Supporters Increasingly Becoming Owners
The proposed sale of Portsmouth FC to its supporters, delayed earlier this month by a court, would add to a steadily increasing list of soccer clubs in which their fans have become owners.
Approximately 30 English clubs are wholly or partially owned by their supporters' trusts, according to Supporters Direct, an organization founded in 2000 to provide support to member trusts that wish to have a say in their clubs' operations.
Purchasing a club is a financial risk for new owners. Many buy in expecting to earn a profit, but in reality, few English clubs have produced a profit in recent years. Often, they are left with debt that might be recovered only if the club is sold. The trusts, however, are formed as not-for-profit organizations; members of each pay for shares but are not responsible for any losses.
Portsmouth's case fits into most of these supporter-bought clubs, as they often are bought in an effort to save the club. Once the club is purchase, though, many supporters no longer are just fans. Some clubs have a democratic format, in which members vote on club matters; members at other clubs may be limited to determining board members. In both cases, they can be represented at the top level of the club's operations.
These clubs also have a way of building upon community interest. Many members spend time volunteering for the club within its offices or grounds and assist on match days. They also work on projects within their neighborhoods, taking more of a community pride than if they were just fans.
Clubs owned by its supporters are not limited to Britain. Laws in Sweden, Turkey and Germany mandate its clubs be majority-owned by supporters' trusts. In Spain, Real Madrid and Barcelona are fully owned by their supporters. Some of the clubs are assisted by Supporters Direct, which has expanded into about 20 countries in soccer, rugby and ice hockey and has UEFA and the European Commission among its funders.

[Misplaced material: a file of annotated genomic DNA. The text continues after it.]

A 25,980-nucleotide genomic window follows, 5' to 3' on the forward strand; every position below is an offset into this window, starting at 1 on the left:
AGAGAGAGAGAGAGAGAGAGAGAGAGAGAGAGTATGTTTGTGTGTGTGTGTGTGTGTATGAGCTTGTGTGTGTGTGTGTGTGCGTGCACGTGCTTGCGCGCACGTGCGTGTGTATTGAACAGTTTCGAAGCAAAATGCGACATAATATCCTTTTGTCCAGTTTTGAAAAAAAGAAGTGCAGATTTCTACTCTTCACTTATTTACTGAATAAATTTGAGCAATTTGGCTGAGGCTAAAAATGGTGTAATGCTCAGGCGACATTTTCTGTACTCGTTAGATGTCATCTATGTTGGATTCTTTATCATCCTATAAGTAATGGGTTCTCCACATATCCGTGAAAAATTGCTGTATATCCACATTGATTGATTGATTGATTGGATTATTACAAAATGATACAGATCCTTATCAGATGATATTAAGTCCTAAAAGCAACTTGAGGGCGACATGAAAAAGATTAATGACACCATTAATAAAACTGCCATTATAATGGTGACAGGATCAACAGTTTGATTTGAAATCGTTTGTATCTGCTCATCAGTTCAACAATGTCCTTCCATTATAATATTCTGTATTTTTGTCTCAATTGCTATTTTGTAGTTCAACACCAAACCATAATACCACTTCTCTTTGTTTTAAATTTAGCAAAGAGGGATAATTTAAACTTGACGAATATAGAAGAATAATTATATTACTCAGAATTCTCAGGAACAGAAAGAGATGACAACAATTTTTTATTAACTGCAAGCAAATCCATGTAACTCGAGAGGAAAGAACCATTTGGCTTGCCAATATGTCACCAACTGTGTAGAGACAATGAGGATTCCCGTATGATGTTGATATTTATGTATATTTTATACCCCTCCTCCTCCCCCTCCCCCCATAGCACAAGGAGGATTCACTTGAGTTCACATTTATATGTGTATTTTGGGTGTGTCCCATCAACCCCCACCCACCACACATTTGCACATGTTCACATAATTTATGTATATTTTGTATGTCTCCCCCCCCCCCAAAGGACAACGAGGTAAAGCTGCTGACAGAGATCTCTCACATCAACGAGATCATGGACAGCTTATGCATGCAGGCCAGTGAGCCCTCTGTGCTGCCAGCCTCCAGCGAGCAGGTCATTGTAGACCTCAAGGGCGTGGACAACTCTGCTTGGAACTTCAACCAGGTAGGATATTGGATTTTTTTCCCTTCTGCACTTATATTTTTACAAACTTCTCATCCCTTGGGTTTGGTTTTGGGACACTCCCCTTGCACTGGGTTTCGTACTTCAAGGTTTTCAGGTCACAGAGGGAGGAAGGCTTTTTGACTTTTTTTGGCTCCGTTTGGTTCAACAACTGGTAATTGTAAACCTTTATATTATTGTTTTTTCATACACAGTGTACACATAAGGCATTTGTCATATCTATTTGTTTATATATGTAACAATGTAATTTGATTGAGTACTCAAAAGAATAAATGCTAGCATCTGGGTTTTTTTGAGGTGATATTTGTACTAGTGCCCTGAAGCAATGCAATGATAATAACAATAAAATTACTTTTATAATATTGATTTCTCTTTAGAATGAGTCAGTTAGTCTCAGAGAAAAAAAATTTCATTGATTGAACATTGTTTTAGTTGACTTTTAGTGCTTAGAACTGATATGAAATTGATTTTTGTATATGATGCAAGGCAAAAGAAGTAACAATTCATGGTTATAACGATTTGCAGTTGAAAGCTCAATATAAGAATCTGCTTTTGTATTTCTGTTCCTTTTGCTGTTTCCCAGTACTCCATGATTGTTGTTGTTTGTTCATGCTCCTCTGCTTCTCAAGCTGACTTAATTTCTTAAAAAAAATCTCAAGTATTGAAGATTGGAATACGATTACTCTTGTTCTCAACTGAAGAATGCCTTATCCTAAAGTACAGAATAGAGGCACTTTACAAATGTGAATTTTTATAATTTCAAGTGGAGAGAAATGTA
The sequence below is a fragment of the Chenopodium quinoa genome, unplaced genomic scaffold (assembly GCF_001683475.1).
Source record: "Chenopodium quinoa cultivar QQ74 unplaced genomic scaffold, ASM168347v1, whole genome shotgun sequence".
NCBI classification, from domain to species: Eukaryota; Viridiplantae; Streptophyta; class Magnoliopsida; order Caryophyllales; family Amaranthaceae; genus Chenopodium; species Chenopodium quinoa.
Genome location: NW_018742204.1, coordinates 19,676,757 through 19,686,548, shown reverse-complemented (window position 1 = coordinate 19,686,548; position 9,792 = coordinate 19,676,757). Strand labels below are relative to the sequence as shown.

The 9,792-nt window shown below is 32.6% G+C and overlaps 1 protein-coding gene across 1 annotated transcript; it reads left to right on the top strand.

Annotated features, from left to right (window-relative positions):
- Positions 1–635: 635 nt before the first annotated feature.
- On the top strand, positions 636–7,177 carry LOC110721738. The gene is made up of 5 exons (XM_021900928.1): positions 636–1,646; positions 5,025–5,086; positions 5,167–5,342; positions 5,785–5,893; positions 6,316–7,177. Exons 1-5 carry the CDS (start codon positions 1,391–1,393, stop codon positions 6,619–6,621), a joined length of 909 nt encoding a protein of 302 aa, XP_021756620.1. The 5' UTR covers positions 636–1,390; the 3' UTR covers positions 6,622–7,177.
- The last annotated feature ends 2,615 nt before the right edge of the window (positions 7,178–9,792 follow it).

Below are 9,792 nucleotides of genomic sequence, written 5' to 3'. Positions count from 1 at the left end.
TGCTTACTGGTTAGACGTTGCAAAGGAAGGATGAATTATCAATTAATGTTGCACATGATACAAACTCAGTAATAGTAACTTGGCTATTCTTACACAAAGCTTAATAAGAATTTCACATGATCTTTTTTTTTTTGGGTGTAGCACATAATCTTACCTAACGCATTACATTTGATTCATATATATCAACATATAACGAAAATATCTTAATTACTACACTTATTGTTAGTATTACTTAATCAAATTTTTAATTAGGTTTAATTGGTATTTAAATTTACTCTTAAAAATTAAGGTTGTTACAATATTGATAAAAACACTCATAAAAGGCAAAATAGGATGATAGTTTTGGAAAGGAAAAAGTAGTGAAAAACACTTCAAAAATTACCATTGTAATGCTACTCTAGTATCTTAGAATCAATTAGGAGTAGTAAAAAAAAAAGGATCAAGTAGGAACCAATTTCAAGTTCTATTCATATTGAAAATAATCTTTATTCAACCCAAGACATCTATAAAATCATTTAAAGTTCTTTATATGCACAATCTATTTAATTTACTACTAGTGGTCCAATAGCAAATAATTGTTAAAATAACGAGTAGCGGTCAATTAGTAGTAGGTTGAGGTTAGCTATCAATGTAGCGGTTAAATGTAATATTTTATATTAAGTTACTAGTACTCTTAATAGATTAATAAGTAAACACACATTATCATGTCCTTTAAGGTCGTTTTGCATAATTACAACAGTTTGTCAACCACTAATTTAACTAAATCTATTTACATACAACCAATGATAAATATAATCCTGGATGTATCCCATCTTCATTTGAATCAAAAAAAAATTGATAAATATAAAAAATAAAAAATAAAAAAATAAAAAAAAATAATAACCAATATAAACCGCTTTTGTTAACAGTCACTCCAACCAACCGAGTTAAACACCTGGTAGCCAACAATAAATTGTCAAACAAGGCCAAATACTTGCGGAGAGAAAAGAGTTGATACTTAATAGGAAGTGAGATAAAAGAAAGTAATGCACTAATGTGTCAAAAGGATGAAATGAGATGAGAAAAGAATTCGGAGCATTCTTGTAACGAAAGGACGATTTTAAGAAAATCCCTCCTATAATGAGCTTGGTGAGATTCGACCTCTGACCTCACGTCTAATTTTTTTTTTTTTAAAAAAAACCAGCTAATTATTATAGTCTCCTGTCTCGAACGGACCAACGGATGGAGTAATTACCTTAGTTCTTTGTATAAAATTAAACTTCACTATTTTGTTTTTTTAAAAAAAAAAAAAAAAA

Five examples of supporter-owned clubs, many with stories of success on the field after their purchase, follow.
Exeter City was severely debt-ridden when it was relegated to the Conference Premier in 2003. The Exeter City Supporters Trust gained majority ownership and was able to secure agreements with creditors to reduce the club's debt. A pair of FA Cup ties with Manchester United, and fundraisers, enabled Exeter to clear its debts by the end of 2005. Exeter gained promotion to League Two in 2009 and auto-promoted to League One in 2010, but the club could not hold its position as it returned to League Two for this season.
After plans for a 20,000-seat stadium and "sports village" was rejected by the local government in 2011, the owner put Wycombe Wanderers and the London Wasps rugby club for sale. That was before he was arrested in April 2012 in the Metropolitan Police computer-hacking scandal. The Wycombe Wanderers Supporters Trust came through as they bought the club, its Adams Park stadium, and the training grounds, in June after it was relegated to League Two. The trust's purchase began a season in which the club celebrates its 125th anniversary.
When an FA board granted approval in 2002 for the owner of Wimbledon FC to move his club to Milton Keynes, fans reacted by forming AFC Wimbledon. The club, lovingly referred to as "The Wombles," were highly successful from the start as it won five promotions in nine seasons to move from the ninth level of England's football pyramid into League Two in 2011.
FC United of Manchester
Like AFC Wimbledon, FC United of Manchester was created out of anger. Manchester United supporters, incensed by the takeover of their beloved club by American businessman Malcolm Glazer in 2005, protested by forming their own club. It has been a success on the field, with two promotions and narrowly missing a third into the Conference North last season, and off it with attendances that are the envy of Conference clubs. The Red Devils, who share a ground with Bury of League One, are working to gain government approval to build its own stadium in time for the 2013-14 season.
When the Swansea City Supporters Trust joined a group that saved the debt-ridden Welsh club in 2001, the Swans were in danger of falling out of the Football League. Instead, the club began a steady progression that saw it win promotion into the Premier League in 2011. The trust holds a 20-percent share of club ownership, and with four other major owners holding between 13 and 23 percent of the club's shares, fans can provide input into the club's operations.